Getting a Sudanese visa isn’t complicated but there is some bureaucracy that needs to be done.
This post is kept regularly updated thanks to input from some amazing travelers.
I also recommend checking the comments section of this blog.
For more information read my travel guide to Sudan.
For your information, it is possible to get a VOA for Sudan, but only if you fly into Khartoum, and you need to arrange it in advance.
The VOA is not available at land borders.
Basically, you’ll need to get in touch with a local tour operator, with whom you’ll have to book a tour around Sudan.
Alternatively, independent travelers may also arrange it via the Acropole Hotel.
For that, they usually charge around $100, plus they require you to stay at least two nights with them.
It’s an expensive hotel, nevertheless, with prices starting at $100.
Moreover, the VOA will cost you $100, or $150 if you hold a US passport.
If you plan to travel overland into Sudan, via either Egypt or Ethiopia, you will have to get your visa at the embassy.
For that, the following options apply.
If your country or city has a Sudanese embassy, that’s great, as you can apply for it from there, but it’s sort of a hassle, especially because each embassy has its own rules and some of them require a letter of invitation.
You can get it through a local tour operator or independent travelers can also get it through the Acropole Hotel.
The hotel typically charges $110 in exchange for staying 2 nights with them.
Officially, the whole visa process takes 3 weeks but there are travel reports suggesting that it can take up to 6 weeks, depending on the embassy, so it’s wise to apply in advance.
European-based embassies typically charge $80-$100.
Also, if you are not sure of your date of entry, it would probably be better to apply for it in Egypt or Ethiopia.
Today, this is the easiest place.
Things have gotten much easier in Cairo.
Before, you needed to get a letter of recommendation from your own embassy in Cairo, and the process used to take 1 or 2 weeks.
Now, you can get it on the same day and it costs $150, and all you need is:
This is the embassy location.
This used to be the easiest place to apply for a Sudanese visa, but it’s a bit unreliable since the authorities stop issuing them every now and then sending travelers back to Cairo, which is quite a detour.
The last update I got in March 2023 was that they are issuing them again but know that there’s a small risk.
As of today, these are the Sudan visa requirements in Aswan:
There is a shop 100 meters from the Consulate where you can make copies.
If you go at 9am, you might have the visa ready by 2pm but remember that this will depend on the officer’s mood.
About the Sudan Consulate in Aswan:
According to a reader of this blog, things have got easier in Addis Ababa.
However, bear in mind that, sometimes, they may give you trouble if you don’t have a letter of invitation.
For the visa, the process is quick and it only takes 1 working day.
It costs $68.
Make sure to arrive early (around 8 a.m.) as they only accept the applications until 11am.
Bring the invitation letter, a copy of your passport, 2 photos, the address of your stay in Sudan, the address and tel number of your sponsor in Sudan.
This is old but, in September 2018, a traveler reported that he got his visa for Sudan in less than 24 hours.
He didn’t need to present any special document other than his passport and the usual stuff. The price was $55.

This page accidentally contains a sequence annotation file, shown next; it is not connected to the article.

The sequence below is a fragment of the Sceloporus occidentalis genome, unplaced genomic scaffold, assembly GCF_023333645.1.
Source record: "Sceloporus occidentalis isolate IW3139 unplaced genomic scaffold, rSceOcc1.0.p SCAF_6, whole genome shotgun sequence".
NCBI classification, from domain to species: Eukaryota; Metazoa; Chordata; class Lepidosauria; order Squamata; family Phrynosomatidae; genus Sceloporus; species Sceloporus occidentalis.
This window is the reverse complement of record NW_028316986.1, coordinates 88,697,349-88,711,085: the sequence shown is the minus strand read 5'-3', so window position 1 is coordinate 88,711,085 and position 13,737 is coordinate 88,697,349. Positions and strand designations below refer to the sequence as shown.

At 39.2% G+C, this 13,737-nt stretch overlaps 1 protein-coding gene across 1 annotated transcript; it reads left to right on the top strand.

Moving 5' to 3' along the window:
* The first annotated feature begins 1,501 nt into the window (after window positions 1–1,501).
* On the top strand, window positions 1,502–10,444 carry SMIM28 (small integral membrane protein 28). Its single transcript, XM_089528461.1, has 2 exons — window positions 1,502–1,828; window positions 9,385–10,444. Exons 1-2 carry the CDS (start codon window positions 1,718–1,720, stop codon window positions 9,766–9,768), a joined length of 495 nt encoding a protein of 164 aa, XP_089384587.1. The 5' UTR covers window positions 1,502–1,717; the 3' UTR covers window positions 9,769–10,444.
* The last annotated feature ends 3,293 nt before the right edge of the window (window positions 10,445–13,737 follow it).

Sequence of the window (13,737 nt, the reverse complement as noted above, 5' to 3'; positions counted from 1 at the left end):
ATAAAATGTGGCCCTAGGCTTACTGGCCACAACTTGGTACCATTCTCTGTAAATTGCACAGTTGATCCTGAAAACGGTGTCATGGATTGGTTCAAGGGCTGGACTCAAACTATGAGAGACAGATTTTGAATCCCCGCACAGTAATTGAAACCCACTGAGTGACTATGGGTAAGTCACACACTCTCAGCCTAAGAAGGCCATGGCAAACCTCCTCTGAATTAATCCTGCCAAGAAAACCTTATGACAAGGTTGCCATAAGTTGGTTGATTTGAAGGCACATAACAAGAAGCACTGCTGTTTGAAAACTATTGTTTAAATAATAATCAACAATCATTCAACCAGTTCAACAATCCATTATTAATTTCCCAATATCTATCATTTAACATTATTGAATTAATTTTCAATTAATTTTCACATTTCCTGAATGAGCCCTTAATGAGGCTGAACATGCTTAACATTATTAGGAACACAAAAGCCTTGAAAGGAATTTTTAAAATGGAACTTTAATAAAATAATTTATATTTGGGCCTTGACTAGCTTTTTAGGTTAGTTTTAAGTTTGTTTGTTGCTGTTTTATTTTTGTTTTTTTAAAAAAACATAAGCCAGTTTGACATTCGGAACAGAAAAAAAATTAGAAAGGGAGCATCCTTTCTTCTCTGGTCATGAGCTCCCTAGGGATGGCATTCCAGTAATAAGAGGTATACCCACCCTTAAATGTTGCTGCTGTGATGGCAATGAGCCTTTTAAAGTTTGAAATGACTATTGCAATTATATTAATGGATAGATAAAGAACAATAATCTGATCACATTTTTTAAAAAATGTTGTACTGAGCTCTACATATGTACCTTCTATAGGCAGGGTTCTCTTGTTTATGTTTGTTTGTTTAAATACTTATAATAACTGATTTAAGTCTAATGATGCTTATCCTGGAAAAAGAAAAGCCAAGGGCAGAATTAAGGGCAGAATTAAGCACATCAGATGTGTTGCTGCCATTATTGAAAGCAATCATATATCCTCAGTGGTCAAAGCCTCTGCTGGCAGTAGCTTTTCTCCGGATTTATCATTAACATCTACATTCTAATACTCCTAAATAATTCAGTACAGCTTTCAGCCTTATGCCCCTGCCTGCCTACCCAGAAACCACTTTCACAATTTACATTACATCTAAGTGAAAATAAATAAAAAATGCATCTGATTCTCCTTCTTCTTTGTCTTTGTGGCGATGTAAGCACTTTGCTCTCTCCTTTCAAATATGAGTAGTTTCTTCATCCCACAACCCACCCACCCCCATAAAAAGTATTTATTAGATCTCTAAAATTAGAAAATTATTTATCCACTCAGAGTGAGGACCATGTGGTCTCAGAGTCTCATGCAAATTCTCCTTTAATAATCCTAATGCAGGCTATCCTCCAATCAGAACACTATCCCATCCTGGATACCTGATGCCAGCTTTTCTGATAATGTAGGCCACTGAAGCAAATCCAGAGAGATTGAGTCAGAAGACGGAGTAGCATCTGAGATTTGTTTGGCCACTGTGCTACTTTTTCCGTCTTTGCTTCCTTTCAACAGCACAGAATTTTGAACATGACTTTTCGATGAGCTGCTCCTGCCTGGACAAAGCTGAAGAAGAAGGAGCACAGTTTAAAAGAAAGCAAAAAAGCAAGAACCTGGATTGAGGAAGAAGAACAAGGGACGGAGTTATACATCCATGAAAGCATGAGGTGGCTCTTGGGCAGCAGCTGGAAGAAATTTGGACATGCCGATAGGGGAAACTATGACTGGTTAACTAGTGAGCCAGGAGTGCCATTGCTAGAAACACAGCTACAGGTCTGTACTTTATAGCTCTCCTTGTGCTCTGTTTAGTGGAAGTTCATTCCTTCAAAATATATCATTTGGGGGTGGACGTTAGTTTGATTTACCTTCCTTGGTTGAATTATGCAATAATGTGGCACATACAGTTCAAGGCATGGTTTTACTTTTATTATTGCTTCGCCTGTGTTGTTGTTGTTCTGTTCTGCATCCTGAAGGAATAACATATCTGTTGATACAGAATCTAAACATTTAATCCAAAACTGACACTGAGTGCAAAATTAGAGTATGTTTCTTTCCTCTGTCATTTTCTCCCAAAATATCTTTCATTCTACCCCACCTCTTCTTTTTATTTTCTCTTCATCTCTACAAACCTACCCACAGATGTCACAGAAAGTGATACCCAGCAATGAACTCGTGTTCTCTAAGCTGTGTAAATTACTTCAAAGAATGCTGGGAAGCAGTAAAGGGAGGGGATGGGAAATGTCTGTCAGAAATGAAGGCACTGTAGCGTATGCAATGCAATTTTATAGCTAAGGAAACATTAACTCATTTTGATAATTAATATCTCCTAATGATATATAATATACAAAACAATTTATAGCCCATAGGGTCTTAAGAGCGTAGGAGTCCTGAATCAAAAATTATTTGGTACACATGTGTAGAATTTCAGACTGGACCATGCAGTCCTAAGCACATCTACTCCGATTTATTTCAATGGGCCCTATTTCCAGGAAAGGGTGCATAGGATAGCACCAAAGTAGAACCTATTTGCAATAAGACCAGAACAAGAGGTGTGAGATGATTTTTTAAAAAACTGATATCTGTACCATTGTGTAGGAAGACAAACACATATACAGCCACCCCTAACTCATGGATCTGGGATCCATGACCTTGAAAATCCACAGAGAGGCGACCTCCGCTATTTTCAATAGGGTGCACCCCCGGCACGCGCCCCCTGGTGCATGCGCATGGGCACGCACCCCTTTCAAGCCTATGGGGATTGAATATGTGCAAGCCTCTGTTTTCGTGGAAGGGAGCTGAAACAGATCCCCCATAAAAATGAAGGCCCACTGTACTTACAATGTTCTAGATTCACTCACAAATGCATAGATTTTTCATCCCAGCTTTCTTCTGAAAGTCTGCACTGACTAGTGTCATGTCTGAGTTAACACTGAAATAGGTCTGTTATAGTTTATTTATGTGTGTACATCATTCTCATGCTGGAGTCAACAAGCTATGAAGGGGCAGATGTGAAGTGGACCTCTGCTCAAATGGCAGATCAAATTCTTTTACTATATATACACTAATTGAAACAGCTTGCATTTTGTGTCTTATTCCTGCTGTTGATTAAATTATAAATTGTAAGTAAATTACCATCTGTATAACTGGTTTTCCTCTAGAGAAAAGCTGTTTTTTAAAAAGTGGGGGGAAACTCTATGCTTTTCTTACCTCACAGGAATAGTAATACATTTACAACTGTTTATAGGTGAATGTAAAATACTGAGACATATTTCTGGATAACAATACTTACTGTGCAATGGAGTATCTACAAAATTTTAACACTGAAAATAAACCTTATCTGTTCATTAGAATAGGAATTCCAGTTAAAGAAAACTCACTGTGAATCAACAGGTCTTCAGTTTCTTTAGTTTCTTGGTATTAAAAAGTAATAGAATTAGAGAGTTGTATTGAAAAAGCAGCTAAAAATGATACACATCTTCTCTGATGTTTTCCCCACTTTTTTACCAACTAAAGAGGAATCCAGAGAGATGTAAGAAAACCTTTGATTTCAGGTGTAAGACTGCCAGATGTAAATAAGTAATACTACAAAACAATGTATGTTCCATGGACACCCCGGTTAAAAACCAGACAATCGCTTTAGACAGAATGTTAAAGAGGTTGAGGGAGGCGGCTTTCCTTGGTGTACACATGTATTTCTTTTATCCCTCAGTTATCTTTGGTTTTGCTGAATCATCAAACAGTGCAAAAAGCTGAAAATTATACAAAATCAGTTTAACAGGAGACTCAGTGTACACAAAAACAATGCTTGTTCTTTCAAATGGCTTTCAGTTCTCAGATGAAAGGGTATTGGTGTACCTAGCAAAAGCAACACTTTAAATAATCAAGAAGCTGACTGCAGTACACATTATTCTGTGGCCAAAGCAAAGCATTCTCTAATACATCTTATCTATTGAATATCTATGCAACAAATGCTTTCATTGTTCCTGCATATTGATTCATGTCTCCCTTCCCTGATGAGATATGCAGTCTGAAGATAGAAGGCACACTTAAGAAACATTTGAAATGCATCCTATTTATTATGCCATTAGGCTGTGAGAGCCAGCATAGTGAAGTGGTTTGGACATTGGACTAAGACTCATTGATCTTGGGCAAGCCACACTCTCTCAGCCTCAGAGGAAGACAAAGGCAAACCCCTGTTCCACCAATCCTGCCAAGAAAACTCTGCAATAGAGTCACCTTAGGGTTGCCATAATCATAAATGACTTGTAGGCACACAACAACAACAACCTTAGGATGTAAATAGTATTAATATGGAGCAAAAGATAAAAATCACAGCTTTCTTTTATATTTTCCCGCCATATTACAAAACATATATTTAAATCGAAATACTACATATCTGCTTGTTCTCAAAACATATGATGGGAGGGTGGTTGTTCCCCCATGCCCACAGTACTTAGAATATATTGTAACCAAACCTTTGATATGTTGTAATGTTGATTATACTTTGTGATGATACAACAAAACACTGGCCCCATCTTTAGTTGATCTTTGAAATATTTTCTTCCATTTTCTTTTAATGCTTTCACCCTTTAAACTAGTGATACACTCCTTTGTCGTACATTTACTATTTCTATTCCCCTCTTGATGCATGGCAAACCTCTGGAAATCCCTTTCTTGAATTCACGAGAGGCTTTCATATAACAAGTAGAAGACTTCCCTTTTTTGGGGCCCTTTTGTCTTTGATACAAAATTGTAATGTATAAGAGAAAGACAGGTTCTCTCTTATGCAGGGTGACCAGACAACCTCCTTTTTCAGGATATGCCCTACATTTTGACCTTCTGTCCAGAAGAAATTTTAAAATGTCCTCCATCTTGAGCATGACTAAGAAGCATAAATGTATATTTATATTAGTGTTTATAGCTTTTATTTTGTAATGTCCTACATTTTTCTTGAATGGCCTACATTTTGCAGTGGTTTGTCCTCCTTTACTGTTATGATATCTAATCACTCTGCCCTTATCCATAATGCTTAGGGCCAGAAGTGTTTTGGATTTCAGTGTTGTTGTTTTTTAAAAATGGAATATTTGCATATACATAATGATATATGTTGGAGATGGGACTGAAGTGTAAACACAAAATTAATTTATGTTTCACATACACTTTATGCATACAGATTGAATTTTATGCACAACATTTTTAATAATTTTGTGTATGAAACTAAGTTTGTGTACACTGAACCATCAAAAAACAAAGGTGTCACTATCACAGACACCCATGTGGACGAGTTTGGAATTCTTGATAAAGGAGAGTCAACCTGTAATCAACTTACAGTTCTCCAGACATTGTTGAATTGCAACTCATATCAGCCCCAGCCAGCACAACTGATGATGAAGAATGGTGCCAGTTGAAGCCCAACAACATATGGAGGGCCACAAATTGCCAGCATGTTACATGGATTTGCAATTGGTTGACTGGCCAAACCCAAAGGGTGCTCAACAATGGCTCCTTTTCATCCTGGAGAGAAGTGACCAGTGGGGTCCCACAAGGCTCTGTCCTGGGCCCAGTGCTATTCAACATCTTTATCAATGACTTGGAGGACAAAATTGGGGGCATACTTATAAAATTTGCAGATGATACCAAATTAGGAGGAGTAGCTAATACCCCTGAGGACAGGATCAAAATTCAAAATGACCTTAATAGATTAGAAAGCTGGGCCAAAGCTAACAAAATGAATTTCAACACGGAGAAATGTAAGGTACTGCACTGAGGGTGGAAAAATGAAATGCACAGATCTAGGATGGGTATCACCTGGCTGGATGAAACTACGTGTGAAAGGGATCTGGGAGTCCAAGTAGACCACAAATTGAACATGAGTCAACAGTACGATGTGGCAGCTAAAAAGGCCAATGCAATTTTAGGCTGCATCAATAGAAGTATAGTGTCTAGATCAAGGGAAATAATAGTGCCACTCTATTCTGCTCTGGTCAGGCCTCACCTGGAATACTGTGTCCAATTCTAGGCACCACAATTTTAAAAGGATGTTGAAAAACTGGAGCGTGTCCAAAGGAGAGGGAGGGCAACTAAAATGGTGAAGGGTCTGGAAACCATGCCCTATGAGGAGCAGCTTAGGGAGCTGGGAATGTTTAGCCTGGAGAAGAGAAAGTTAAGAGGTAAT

In Sudan, you’ll need to register within 3 days of your arrival.
Travel reports on this matter are more than welcome.
You can register your passport at this location.
This can be usually done by your sponsor, if you have one.
Otherwise, doing it by yourself can be a time-consuming process.
The registration costs 5,000 SDG.
Whatever country you are traveling from, once you are at the Sudanese border, the authorities will give you a special form that needs to be filled out.
You need to keep a copy of it and not lose it.
Because you’ll have to present it at the police station for registration.
From the moment you cross the border, you have 3 days (or 4 days, unofficially) to register at the police station.
If coming from Egypt, Wadi Halfa is the best place.
In Wadi Halfa, the whole process took less than 20 minutes.
For that, you need to go to the police station and give in your registration form.
You’ll need a copy of your passport (you can make a copy there for 1SDG).
They will also ask you for a picture but, if you don’t have it, it’s not a problem.
Registration is a must. If you don’t register, they could make you pay a huge fine for leaving the country. When I was traveling in Azerbaijan, I also didn’t register and, at the border, had to choose between paying 200 USD or getting deported and banned from entering the country within a year.
A travel permit is needed to travel around the country.
However, if your final destination is Khartoum, you don’t need to get this permit because essentially, it’s a permit to get out of Khartoum, and the police do ask for it all the time.
Again, if you have a sponsor, they should take care of it but if not, you should first head to:
The Ministry of Tourism and Antiquities and Wildlife.
Here’s the location.
What are the required documents?
They will issue you a form which you’ll need to present at the Tourism Police office to get the actual permit.
In some cities and villages, the hotels ask you to register at the local security office.
It’s a pain in the ass but it’s pretty straightforward and you don’t have to pay.
Just go there, tell them the name of the hotel and how many days are you planning to stay.
Don’t forget to check our travel guide to Sudan.
As well as all our Sudan articles: